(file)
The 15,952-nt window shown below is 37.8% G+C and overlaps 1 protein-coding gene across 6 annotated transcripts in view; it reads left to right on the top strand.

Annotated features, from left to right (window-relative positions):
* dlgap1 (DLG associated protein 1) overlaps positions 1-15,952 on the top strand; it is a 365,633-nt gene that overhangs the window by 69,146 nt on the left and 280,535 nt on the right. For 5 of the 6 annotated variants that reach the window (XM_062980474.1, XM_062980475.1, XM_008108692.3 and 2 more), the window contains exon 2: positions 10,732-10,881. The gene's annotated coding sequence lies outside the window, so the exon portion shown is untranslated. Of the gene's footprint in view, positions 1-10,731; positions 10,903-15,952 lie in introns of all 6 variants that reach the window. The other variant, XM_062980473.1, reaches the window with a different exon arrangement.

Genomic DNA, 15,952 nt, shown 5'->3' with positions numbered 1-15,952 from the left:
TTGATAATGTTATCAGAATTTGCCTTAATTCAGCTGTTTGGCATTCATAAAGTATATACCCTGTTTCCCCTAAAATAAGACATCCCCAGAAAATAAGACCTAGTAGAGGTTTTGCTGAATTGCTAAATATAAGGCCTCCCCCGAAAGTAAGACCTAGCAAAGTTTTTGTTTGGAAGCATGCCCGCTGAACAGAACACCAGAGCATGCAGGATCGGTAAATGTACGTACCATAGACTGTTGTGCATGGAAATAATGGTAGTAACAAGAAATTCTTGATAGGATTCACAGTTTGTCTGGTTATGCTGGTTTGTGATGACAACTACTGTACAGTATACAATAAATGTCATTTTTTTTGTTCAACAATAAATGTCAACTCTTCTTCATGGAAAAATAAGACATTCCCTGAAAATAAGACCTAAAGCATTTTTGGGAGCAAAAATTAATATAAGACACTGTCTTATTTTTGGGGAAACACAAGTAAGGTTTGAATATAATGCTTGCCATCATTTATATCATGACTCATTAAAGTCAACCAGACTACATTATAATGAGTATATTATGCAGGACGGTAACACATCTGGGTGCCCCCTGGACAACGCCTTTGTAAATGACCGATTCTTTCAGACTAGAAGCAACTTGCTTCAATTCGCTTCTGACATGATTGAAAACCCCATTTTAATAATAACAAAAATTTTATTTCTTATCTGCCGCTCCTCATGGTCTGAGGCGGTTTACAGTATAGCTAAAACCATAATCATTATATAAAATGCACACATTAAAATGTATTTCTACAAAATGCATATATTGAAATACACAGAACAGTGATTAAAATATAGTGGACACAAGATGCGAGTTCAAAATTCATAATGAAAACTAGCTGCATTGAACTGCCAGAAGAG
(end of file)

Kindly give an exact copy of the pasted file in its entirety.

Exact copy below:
The 15,952-nt window shown below is 37.8% G+C and overlaps 1 protein-coding gene across 6 annotated transcripts in view; it reads left to right on the top strand.

Annotated features, from left to right (window-relative positions):
* dlgap1 (DLG associated protein 1) overlaps positions 1-15,952 on the top strand; it is a 365,633-nt gene that overhangs the window by 69,146 nt on the left and 280,535 nt on the right. For 5 of the 6 annotated variants that reach the window (XM_062980474.1, XM_062980475.1, XM_008108692.3 and 2 more), the window contains exon 2: positions 10,732-10,881. The gene's annotated coding sequence lies outside the window, so the exon portion shown is untranslated. Of the gene's footprint in view, positions 1-10,731; positions 10,903-15,952 lie in introns of all 6 variants that reach the window. The other variant, XM_062980473.1, reaches the window with a different exon arrangement.

Genomic DNA, 15,952 nt, shown 5'->3' with positions numbered 1-15,952 from the left:
TTGATAATGTTATCAGAATTTGCCTTAATTCAGCTGTTTGGCATTCATAAAGTATATACCCTGTTTCCCCTAAAATAAGACATCCCCAGAAAATAAGACCTAGTAGAGGTTTTGCTGAATTGCTAAATATAAGGCCTCCCCCGAAAGTAAGACCTAGCAAAGTTTTTGTTTGGAAGCATGCCCGCTGAACAGAACACCAGAGCATGCAGGATCGGTAAATGTACGTACCATAGACTGTTGTGCATGGAAATAATGGTAGTAACAAGAAATTCTTGATAGGATTCACAGTTTGTCTGGTTATGCTGGTTTGTGATGACAACTACTGTACAGTATACAATAAATGTCATTTTTTTTGTTCAACAATAAATGTCAACTCTTCTTCATGGAAAAATAAGACATTCCCTGAAAATAAGACCTAAAGCATTTTTGGGAGCAAAAATTAATATAAGACACTGTCTTATTTTTGGGGAAACACAAGTAAGGTTTGAATATAATGCTTGCCATCATTTATATCATGACTCATTAAAGTCAACCAGACTACATTATAATGAGTATATTATGCAGGACGGTAACACATCTGGGTGCCCCCTGGACAACGCCTTTGTAAATGACCGATTCTTTCAGACTAGAAGCAACTTGCTTCAATTCGCTTCTGACATGATTGAAAACCCCATTTTAATAATAACAAAAATTTTATTTCTTATCTGCCGCTCCTCATGGTCTGAGGCGGTTTACAGTATAGCTAAAACCATAATCATTATATAAAATGCACACATTAAAATGTATTTCTACAAAATGCATATATTGAAATACACAGAACAGTGATTAAAATATAGTGGACACAAGATGCGAGTTCAAAATTCATAATGAAAACTAGCTGCATTGAACTGCCAGAAGAG